"Did you see to Tom's first time?"
he chuckled. "Tom was way ahead of me." Eliot thought for a moment.
"I never told this to anyone, J.J., and don't you ever dare tell it to
Tom." He sensed J.J.'s nod in the dark. "My
first time was at Miss Calb's place, down on
When he couldn't stand it any longer J.J. said, "Well?"
"Could you? Were you?"
"Yea, when I put my mind to it I guess I could out last him. Least ways that's what they told me. As to bein' built, I guess it's about a dead heat, 'tween me and Tom." He laughed. "But wait 'till they get sight of you. They'll forget all about me and Tom."
J.J., like every other male in the world, given the opportunity, had made comparisons. He didn't think he was any bigger than his brothers and said so.
"Not that way," Eliot chuckled. "We're all well matched, taking a bath. But up and hard, you've got a real edge on me. Tom, too, if the girls weren't joshin' me."
J.J. blushed again. "When..."
"Coming in sometimes, this spring. You weren't always covered up." Sensing J.J.'s embarrassment, he quickly added, "it's no matter, bein' seen in that state. Hell, up at the lumber camp I guess everyone saw everyone that way one time or another. It happens, 'specially when you're gettin' up in the morning or if you haven't been with a woman for a long time and don't relive yourself regular."
He caught J.J.'s interest again. "Must be difficult living in the lumber camp, especially if you're used to being with women a lot."
Eliot shrugged. "You get used to it. And they work you awful hard all the time so you mostly don't miss it. And when you do, you do something about it."
"You mean you relieve yourself, like with your hand."
"Yea. Sometimes when you climb into your bunk at night you can hear it all around you, real quiet like. And a few go off with each other, help each other out."
That almost took J.J.'s breath away. "What... What do you mean?"
"Oh, you know, J.J. Some men'll do it with other men, especially when there aren't any women around. Some men even prefer to do it with other men, though I can't think why. Anyway, there's always a few men around any camp, ready to help out another man with his needs."
This was almost more than J.J. could take in. He had never imagined that there were other men...
"Did you..." J.J. wasn't sure he could ask.
"No. Tried it once but it wasn't to my liking. Real likable son-of- a-bitch but it just didn't feel right, somehow. But I guess it's all right for those that like it." Sleep was beginning to gnaw at Eliot's brain. "What else do you want to know about, little brother?"
J.J. was so overwhelmed with what he had heard that he couldn't answer.
"You gone to sleep, J.J.?" Eliot yawned. When no answer was forthcoming he slid down into the bed and rolled onto his belly. "Hope I wasn't boring you..." His breathing became heavy with sleep.
J.J. continued to sit up, staring off into the darkness, trying to digest all that Eliot had said. He'd about decided that the thing for him to do was to go to a lumber camp and seek out... What? He didn't know for sure. And the trouble was, Luke was here. Luke? How did Luke fit into this? He finally fell into a fitful sleep, strange images and ideas playing tag in his brain.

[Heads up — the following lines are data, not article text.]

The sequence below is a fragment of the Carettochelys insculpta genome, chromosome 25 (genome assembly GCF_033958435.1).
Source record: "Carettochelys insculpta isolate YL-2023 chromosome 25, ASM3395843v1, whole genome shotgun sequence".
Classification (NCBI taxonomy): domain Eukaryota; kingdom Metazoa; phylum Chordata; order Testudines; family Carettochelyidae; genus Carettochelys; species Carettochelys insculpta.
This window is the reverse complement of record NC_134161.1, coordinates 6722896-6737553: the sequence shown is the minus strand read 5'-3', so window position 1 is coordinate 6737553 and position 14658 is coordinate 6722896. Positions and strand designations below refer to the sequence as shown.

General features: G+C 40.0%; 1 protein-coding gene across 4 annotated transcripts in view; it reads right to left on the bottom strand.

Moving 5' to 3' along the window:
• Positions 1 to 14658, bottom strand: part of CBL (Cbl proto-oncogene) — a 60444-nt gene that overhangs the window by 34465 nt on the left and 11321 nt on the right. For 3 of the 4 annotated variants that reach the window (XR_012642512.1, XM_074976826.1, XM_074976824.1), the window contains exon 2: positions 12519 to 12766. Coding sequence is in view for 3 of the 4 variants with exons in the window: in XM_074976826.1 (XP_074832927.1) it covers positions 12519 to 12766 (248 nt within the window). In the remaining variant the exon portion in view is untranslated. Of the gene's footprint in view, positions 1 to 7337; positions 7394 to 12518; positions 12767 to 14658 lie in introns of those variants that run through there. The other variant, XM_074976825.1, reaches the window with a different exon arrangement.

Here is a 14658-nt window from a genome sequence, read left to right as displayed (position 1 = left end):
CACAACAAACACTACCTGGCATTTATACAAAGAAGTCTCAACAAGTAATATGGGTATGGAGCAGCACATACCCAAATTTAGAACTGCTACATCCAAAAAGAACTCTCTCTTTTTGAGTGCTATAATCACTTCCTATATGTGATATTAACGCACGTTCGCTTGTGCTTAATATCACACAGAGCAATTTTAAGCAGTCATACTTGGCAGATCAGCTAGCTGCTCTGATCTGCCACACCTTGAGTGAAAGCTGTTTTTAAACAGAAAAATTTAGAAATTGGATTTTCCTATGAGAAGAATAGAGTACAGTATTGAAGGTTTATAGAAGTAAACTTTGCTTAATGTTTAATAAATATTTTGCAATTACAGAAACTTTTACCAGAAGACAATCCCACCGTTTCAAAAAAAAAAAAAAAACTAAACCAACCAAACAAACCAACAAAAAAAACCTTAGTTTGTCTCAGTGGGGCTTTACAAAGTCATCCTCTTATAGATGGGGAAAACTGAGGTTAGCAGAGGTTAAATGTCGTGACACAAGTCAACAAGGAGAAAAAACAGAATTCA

At first light he was up, giving the chickens their morning ration of corn and cleaning out the rabbit cages. He tried to keep his mind a blank but seeing Luke cross to the dairy barn brought a flood of images, catching him by surprise. Two different parts of him seemed to be fighting each other, leaving him confused and distracted.
When he had finished his chores, he washed up and went into the kitchen to offer whatever help he could in getting breakfast on the table.
"Here," his mother said, handing him a mug of coffee, "I think you need this." She looked closely at him. "Are you feeling all right? You look pale, worn out." She put her hand to his forehead, testing his temperature.
"No, ma'am. I'm fine. Didn't sleep too well is all. Perhaps something I ate." Seeing a look of dismay forming on Louisa's face he quickly added, "probably too many of those little cakes I made. They were pretty spicy for eating late at night."
By the time the rest of the family was gathered for breakfast, J.J. had managed to push the warring factions in his brain out of consciousness. Thinking about it wasn't going to do any good, he decided, so it would just have to resolve itself as best it could.
Over breakfast Eliot asked if any of the boys could spare the time to give him a hand over at Lilac Cottage. He was getting a little anxious that he wouldn't finish the painting and decorating in time to move in with his new bride on Sunday. His father offered some time as did Luke.
"You're one lucky man," Mr. Williams said. "Not many young couples can boast of starting out with a farm and a house all ready for them."
"Yes, but it's going to take a lot of hard work to keep up with paying Mrs. Noyes. I thank you again, sir," he nodded at his father, "for the gift of those two cows. They may well make the difference."
"Well," his mother said, "I think it was a fine thing Mr. Chase did, arranging for the widow Noyes to have that nice little house in town."
"Yea," Tom chimed in, "I guess it's pretty handy having the owner of the bank as your father-in-law."
Eliot was aware of the advantages, but he was also aware of certain disadvantages. A dollar short or a day late and his father-in-law would be having a talk with him, questioning his ability to properly support and care for Millicent. That aside, he was very happy for the way things had worked out to the advantage of all concerned.
While the men went off to work on Eliot's new home, Louisa attended to readying her own house for the wedding, just three days away.
To be continued.
Comments, suggestions or criticisms always appreciated and always answered.